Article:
The psalmist states again that his soul thirsts for God. The soul has particularly to do with the emotions and the desires, and this man’s heartfelt desire is for God. Moreover, he desires the living El, a name for God often used in contrast with idols. So many around Israel looked, not to the living God, but to idols made of wood, stone, and precious metals. Yet not so the psalmist. He longs for the living God, and no other god will do.

When shall I come and appear before God?

The psalmist desires to come in and present himself before God. No doubt he is remembering times when he has appeared before God at His temple. Now, he is unable to access the temple, and his heart cries out to do so.

3. My tears have been my food day and night,

The psalmist has had no food day and night but tears. Whether he means this literally, that he has not had access to food for a long time, or whether he means that his tears have been the only sustenance he has had regarding his longing for God, it is hard to say. Certainly, his desire to appear before God has not been fulfilled.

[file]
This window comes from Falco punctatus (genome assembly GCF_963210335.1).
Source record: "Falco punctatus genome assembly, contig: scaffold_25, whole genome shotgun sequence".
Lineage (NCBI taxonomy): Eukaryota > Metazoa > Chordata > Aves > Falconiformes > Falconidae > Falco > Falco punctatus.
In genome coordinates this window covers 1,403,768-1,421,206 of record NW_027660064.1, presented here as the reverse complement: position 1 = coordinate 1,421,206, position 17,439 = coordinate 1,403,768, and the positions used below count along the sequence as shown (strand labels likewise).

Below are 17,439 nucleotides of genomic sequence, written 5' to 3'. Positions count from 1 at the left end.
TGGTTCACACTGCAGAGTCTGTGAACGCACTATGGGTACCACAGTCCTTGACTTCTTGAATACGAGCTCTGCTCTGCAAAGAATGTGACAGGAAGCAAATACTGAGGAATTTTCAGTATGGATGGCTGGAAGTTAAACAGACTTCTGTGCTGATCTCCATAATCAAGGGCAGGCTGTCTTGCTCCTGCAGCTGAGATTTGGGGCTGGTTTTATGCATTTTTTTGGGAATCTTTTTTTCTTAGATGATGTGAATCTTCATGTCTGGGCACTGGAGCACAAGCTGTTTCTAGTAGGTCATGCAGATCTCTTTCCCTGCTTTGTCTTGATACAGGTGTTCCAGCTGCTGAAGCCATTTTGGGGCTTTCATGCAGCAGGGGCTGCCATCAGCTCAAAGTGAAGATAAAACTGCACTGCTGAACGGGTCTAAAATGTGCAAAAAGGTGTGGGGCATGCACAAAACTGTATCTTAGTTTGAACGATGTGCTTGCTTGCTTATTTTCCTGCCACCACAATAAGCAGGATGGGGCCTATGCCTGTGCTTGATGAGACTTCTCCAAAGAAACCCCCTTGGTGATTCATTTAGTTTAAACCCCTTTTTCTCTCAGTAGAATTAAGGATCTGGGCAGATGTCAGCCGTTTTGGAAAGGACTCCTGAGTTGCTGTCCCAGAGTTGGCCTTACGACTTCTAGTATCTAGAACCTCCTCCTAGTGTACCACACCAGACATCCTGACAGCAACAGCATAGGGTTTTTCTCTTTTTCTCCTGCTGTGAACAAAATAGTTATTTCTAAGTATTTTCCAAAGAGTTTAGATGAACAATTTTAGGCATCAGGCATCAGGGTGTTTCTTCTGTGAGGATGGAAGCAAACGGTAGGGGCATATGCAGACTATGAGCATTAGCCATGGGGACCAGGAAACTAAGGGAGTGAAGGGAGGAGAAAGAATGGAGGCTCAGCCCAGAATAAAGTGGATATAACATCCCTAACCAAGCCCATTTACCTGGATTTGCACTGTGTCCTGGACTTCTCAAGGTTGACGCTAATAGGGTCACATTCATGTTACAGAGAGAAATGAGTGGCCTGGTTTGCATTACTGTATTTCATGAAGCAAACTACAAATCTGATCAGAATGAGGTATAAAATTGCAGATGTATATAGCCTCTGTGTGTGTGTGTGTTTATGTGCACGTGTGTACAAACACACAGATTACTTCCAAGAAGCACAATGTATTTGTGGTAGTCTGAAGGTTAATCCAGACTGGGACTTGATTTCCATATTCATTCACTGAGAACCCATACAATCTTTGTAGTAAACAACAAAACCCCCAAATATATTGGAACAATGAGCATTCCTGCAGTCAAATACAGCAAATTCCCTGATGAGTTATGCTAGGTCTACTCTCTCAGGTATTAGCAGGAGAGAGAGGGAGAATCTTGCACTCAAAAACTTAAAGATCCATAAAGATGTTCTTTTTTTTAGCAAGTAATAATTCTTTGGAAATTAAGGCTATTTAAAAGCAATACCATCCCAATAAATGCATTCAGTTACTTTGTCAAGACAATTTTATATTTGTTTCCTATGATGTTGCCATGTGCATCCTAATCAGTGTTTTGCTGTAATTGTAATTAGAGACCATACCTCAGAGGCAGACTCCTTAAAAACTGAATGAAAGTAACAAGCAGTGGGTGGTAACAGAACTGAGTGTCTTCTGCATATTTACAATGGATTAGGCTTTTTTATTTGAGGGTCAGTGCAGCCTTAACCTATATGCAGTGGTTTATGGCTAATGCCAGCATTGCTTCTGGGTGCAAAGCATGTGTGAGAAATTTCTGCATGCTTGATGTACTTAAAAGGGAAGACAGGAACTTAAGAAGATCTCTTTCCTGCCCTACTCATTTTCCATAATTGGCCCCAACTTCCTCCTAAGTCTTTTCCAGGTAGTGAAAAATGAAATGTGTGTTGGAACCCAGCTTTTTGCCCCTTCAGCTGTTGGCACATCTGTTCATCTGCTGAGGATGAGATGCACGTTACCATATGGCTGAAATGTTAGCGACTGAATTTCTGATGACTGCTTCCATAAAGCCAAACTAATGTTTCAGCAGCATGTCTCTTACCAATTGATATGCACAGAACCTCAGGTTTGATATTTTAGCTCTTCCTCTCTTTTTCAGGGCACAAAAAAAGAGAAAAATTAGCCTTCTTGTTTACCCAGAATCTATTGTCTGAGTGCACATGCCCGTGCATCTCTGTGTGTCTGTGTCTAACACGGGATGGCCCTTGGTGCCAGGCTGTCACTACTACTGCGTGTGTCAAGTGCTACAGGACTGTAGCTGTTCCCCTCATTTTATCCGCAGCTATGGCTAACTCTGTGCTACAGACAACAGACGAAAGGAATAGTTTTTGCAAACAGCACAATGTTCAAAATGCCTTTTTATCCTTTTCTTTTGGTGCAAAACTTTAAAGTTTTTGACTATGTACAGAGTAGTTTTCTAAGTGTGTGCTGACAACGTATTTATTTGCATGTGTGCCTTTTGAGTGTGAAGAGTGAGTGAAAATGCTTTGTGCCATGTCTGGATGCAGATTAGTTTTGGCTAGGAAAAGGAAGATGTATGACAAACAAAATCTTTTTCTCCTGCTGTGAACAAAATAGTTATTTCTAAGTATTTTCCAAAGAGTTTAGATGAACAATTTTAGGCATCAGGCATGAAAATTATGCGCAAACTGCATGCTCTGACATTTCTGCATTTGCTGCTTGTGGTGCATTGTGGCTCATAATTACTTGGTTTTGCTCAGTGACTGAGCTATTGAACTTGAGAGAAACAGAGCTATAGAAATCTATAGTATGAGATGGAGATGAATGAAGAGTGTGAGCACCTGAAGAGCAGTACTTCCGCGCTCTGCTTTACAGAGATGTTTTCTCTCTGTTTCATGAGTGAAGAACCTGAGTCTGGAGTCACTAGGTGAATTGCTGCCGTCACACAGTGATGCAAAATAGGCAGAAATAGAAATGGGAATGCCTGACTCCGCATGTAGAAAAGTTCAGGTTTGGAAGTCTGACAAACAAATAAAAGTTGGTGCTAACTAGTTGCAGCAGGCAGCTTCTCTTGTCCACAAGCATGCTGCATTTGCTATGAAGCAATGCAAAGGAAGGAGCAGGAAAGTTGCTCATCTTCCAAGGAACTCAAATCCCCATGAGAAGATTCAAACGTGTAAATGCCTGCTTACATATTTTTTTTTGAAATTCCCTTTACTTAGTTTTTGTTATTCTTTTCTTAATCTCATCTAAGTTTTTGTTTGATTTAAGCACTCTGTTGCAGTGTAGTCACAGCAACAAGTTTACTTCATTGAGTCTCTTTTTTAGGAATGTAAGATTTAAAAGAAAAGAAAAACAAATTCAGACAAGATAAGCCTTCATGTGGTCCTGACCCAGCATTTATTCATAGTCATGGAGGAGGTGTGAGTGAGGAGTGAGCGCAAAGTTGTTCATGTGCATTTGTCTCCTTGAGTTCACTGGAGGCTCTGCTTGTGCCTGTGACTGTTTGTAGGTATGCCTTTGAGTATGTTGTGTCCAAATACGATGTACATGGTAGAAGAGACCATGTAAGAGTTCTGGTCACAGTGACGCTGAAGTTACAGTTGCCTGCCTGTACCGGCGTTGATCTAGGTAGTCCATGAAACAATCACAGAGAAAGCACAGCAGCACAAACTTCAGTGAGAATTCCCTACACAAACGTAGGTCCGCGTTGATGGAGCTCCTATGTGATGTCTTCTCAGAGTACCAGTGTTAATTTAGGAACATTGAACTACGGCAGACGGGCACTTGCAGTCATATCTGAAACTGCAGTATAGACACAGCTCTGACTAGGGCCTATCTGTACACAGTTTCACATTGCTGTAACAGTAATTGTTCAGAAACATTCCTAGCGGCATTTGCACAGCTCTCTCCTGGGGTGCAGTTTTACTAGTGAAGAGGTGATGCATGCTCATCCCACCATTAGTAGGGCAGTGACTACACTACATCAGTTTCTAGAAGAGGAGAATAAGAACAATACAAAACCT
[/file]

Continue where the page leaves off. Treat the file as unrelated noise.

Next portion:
While they continually say to me,

The psalmist is surrounded by enemies who do not acknowledge his God. They offer him no comfort in his grief, but instead only mock him.

“Where is your God?”

His enemies mock him with his sad condition, asking him where the God is Whom he longs after so much in this, his affliction and suffering? If this God he longs for is really so great, why has He not acted to save him?

4. When I remember these things,

In his afflicted condition, the psalmist remembers certain things from his past.

I pour out my soul within me.

The memory of these things is so painful in contrast with his current condition that it causes a fresh outpouring of his emotions every time he recalls them.

For I used to go with the multitude;

The psalmist remembers how many times he had joined the multitude of the people of Israel as they made their pilgrim journey from their homes throughout the land of Israel to the temple of God to celebrate His feasts before Him in the place where He had chosen to put His name.

I went with them to the house of God,